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After delays attributed to disruption caused by Covid-19, the site is due to open the first of seven phases in December 2021.
Founder and Editor, The Tech Capital
December 10, 2020 | 10:24 AM GMT
Iceland’s HPC business atNorth has begun construction work on a new US$72 million climate-positive data centre in Stockholm, Sweden.
Formerly known as Advania Data Centers, the company’s expansion into the wider Nordic region is in line with a growing trend of HPC developments in Northern Europe, especially in Norway, Sweden and Finland.
atNorth’s complex in Stockholm’s Information and Communications Technology (ICT) district in Kista will have an IT load of 11.2 MW and generate excess heat that Stockholm Exergi will use to heat local homes.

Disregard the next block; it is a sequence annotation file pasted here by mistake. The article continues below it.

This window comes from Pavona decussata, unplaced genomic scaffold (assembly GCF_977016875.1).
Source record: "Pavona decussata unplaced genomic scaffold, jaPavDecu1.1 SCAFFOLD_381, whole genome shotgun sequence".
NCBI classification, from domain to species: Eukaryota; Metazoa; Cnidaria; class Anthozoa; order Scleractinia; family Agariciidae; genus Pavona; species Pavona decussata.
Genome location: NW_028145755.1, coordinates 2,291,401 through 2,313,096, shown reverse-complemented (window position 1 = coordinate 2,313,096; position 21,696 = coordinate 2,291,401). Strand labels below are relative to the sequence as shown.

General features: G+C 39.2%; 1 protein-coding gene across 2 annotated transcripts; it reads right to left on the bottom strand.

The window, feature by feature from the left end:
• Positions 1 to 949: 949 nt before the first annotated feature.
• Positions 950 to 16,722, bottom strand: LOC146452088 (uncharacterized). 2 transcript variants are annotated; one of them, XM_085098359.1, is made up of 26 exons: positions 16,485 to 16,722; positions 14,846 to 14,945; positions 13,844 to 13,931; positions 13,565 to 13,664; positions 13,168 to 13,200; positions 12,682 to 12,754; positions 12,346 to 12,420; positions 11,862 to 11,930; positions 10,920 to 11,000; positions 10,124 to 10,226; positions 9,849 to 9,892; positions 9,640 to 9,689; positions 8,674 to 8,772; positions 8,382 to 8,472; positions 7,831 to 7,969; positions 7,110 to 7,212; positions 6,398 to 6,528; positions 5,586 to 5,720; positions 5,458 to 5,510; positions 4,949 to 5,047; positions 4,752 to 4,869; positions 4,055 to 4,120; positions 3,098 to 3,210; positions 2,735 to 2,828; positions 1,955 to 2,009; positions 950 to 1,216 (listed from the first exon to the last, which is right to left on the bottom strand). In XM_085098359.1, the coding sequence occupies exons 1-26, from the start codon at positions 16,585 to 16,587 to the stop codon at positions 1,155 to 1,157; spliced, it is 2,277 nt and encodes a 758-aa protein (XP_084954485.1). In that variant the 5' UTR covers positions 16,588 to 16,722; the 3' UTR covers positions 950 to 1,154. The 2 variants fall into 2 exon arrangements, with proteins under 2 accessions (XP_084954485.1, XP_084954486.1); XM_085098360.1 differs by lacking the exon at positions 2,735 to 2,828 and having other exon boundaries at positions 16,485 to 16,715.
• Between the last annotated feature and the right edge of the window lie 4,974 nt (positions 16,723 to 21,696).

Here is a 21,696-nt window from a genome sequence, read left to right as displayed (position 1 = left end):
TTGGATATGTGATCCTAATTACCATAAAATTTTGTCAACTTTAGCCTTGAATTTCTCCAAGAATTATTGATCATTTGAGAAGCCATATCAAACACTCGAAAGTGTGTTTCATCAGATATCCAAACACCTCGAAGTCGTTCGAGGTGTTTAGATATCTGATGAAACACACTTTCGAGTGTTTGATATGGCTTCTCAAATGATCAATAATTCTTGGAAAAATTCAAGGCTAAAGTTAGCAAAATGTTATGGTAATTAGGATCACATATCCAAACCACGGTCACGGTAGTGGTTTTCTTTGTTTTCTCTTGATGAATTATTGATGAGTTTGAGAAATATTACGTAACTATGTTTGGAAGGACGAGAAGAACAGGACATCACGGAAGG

Built over seven phases, the data centre will have a total floor area of 6,400 sqm, with the first phase set to be brough online in December 2021.
The company said in a statement that the original opening date of the site had been postponed “due to Covid-19 related delays”.
The data centre, named Stockholm SWE01: SIF DC, will include racks that can host up to 40kW air cooled infrastructure and over 100kW for liquid cooled infrastructure to meet the growing demand for large scale computing.
The facility will provide data centre space and atNorth’s AI and HPC as a Service offerings, HPC|FLOW.
Eyjólfur Magnús Kristinsson, CEO of atNorth, said: “For atNorth, this SIF DC is a landmark project, as we are expanding beyond Iceland. Our goal is to become a world leader in high-performance computing and colocation services.
“We are excited to bring more compute power and services to our ambitious customers. It means they can reduce cost, bring products to market faster than before and solve even more complicated problems.”
The Stockholm data centre is atNorth’s first facility outside Iceland, where the business already runs two data centres.
These include THOR DC data centre in Hafnarfjörður, within Reykjavik’s capital region, and the MJOLNIR DC data centre in Reykjanesbær, one of Europe’s largest data centre campuses with around 80MW of power capacity.
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